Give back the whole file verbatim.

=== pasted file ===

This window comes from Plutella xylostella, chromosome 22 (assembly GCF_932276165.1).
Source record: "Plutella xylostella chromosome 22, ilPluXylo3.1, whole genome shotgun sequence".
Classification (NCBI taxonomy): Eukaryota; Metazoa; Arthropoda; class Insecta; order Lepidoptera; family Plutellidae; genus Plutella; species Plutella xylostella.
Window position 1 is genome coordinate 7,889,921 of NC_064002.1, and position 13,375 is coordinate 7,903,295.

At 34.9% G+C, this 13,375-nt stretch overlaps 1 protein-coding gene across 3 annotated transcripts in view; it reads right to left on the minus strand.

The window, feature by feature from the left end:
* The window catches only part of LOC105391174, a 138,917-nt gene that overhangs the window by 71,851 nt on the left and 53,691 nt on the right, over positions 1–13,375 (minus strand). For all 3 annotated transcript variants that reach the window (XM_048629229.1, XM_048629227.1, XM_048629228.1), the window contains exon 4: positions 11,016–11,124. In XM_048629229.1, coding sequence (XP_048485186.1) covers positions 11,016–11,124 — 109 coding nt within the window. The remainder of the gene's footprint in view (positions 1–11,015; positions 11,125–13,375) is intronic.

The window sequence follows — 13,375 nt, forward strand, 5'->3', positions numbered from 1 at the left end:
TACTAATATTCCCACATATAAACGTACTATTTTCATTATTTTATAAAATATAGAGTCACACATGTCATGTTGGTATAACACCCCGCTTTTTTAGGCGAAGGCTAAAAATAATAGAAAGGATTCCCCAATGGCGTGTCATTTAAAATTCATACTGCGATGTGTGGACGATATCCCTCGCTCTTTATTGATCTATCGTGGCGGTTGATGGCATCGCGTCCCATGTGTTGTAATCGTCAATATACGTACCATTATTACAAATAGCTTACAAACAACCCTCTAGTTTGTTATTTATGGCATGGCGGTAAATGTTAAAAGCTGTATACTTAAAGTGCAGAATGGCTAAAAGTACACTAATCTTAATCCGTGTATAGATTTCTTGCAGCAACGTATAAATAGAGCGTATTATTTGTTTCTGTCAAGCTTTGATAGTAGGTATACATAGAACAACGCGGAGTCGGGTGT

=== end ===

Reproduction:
This window comes from Plutella xylostella, chromosome 22 (assembly GCF_932276165.1).
Source record: "Plutella xylostella chromosome 22, ilPluXylo3.1, whole genome shotgun sequence".
Classification (NCBI taxonomy): Eukaryota; Metazoa; Arthropoda; class Insecta; order Lepidoptera; family Plutellidae; genus Plutella; species Plutella xylostella.
Window position 1 is genome coordinate 7,889,921 of NC_064002.1, and position 13,375 is coordinate 7,903,295.

At 34.9% G+C, this 13,375-nt stretch overlaps 1 protein-coding gene across 3 annotated transcripts in view; it reads right to left on the minus strand.

The window, feature by feature from the left end:
* The window catches only part of LOC105391174, a 138,917-nt gene that overhangs the window by 71,851 nt on the left and 53,691 nt on the right, over positions 1–13,375 (minus strand). For all 3 annotated transcript variants that reach the window (XM_048629229.1, XM_048629227.1, XM_048629228.1), the window contains exon 4: positions 11,016–11,124. In XM_048629229.1, coding sequence (XP_048485186.1) covers positions 11,016–11,124 — 109 coding nt within the window. The remainder of the gene's footprint in view (positions 1–11,015; positions 11,125–13,375) is intronic.

The window sequence follows — 13,375 nt, forward strand, 5'->3', positions numbered from 1 at the left end:
TACTAATATTCCCACATATAAACGTACTATTTTCATTATTTTATAAAATATAGAGTCACACATGTCATGTTGGTATAACACCCCGCTTTTTTAGGCGAAGGCTAAAAATAATAGAAAGGATTCCCCAATGGCGTGTCATTTAAAATTCATACTGCGATGTGTGGACGATATCCCTCGCTCTTTATTGATCTATCGTGGCGGTTGATGGCATCGCGTCCCATGTGTTGTAATCGTCAATATACGTACCATTATTACAAATAGCTTACAAACAACCCTCTAGTTTGTTATTTATGGCATGGCGGTAAATGTTAAAAGCTGTATACTTAAAGTGCAGAATGGCTAAAAGTACACTAATCTTAATCCGTGTATAGATTTCTTGCAGCAACGTATAAATAGAGCGTATTATTTGTTTCTGTCAAGCTTTGATAGTAGGTATACATAGAACAACGCGGAGTCGGGTGT